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Fashion designer Uma Prajapati was sifting through emails at her office desk one sun-streaked afternoon in 2005, when a particular note caught her eye. It was from a young woman in Mumbai, India, who described her struggles with depression. At her lowest, she’d decided to commit suicide. The letter writer explained that as she was leaving her office for the last time, her eyes fell on a small scrap of a doll attached to a noticeboard. She paused to read the tag that accompanied it. The doll, it said, had been handmade by women from fishing communities who were rebuilding their lives after having lost everything during the 2004 Indian Ocean tsunami. In her letter, the woman explained that she was so struck by the sorrow and suffering that those women had endured that it helped put her own worries in perspective. “My life belongs to this little doll,” she wrote.
Prajapati was immensely touched by the note, but she wasn’t surprised. The diminutive doll known as Tsunamika, with her ponytailed hair and brightly colored frock, had been purpose built as an antidote to despair. By then, the initiative to create and distribute Tsunamikas had unexpectedly swelled from something Prajapati had devised on the spur of the moment to help women combat grief to something of a social movement.
It all began on a morning ridden with tragedy. The tsunami, one of the deadliest in history, had been triggered by a large underwater earthquake at 7:59 a.m. on December 26 and struck India soon after, destroying or severely damaging around 65,000 homes in the state of Tamil Nadu alone. Nearly 228,000 people were eventually reported dead or missing across more than a dozen countries, including thousands from India’s southern coast.
At the time of the tsunami, Prajapati, then 35, was having breakfast with her godmother in Auroville, a town that straddles Puducherry, a union territory governed directly by the federal government, and the state of Tamil Nadu. She felt uneasy as she looked up at the overcast sky, wondering why so many aircraft were hovering over the horizon. She didn’t know about the devastation less than 10 kilometers away, or that the Indian Navy and Indian Air Force had been immediately deployed for search and rescue operations, until she began to receive calls from friends and loved ones.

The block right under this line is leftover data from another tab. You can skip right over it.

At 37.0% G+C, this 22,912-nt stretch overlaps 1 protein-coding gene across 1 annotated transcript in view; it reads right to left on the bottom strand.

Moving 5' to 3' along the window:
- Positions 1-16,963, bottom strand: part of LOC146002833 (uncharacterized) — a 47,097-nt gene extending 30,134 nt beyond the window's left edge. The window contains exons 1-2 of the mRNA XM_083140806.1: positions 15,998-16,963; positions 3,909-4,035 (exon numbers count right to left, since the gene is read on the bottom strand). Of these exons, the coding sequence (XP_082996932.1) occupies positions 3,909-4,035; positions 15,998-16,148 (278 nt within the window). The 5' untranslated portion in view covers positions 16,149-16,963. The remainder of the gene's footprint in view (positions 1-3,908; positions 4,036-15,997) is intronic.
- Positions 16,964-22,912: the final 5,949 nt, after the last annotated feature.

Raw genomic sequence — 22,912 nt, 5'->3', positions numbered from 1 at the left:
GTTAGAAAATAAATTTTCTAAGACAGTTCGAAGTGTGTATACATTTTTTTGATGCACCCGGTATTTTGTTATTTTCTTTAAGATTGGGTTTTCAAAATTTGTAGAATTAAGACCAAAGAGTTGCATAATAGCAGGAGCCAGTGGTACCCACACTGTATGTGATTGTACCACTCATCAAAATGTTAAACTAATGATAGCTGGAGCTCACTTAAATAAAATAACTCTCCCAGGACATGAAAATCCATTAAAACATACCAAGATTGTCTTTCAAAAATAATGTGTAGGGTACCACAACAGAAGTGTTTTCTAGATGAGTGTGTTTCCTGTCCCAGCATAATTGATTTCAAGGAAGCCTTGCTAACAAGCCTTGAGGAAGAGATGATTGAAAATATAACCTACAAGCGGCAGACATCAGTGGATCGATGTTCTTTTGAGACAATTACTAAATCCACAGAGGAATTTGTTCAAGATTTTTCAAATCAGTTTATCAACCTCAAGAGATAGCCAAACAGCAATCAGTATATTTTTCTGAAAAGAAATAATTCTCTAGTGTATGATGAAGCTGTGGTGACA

By 11:00 a.m., a rapid emergency rescue mission had been organized along the badly hit areas; 412 camps in Tamil Nadu and another 48 camps along the coastal belt of Puducherry popped up to shelter more than 350,000 people. It took Prajapati 15 minutes by bike to reach one of the camps, at Auroville Beach. Under a sprawling tent by the road, complete chaos reigned.
“Everyone was on the streets; disoriented, scared, and anxious,” she says. Most of the people affected were from fishing villages near Auroville, and they were wet and exhausted. In a matter of minutes, everything they’d owned had been snatched from them. Many had lost their homes. Others had to deal with a more irreparable loss as bodies washed up on shore, or they waited, generally in vain, for missing loved ones to appear. The cries of wailing children rent the air. Prajapati joined the volunteers who were attempting to comfort and gather the survivors.
Later in the day, on makeshift stoves in the corner of the tent, volunteers were trying to cook a meal for the survivors. “It was so chaotic that no one was able to focus,” says Prajapati. One of the organizers asked her to calm the children. “I had to think fast,” she says. Around her were 50 children ranging from ages five to 10 years. “Would you like to make dolls?” she asked a group of them. Prajapati’s design studio, Upasana, was one of the earliest labels in India to champion sustainable fashion for women, specializing in garments made from organic cottons and handloom weaves. A couple of years before, an intern at Upasana named Prema Viswanathan was researching an upcycling project as part of her diploma in fashion design. She was playing around with leftover cloth and had deftly designed a few little dolls. This activity, Prajapati thought, would be a great way to keep the younger children busy. She made a frantic call to her office: “Send bright colors, plenty of needles, and scissors,” she instructed. When the materials arrived, Prajapati recruited the nearest volunteers and assigned six kids to each of them. Soon, a doll-making workshop based on one of Viswanathan’s prototypes was underway, and silence descended on the camp. It was remarkable how the children focused on their task, says Prajapati. It brought much-needed calm to a panic-stricken day.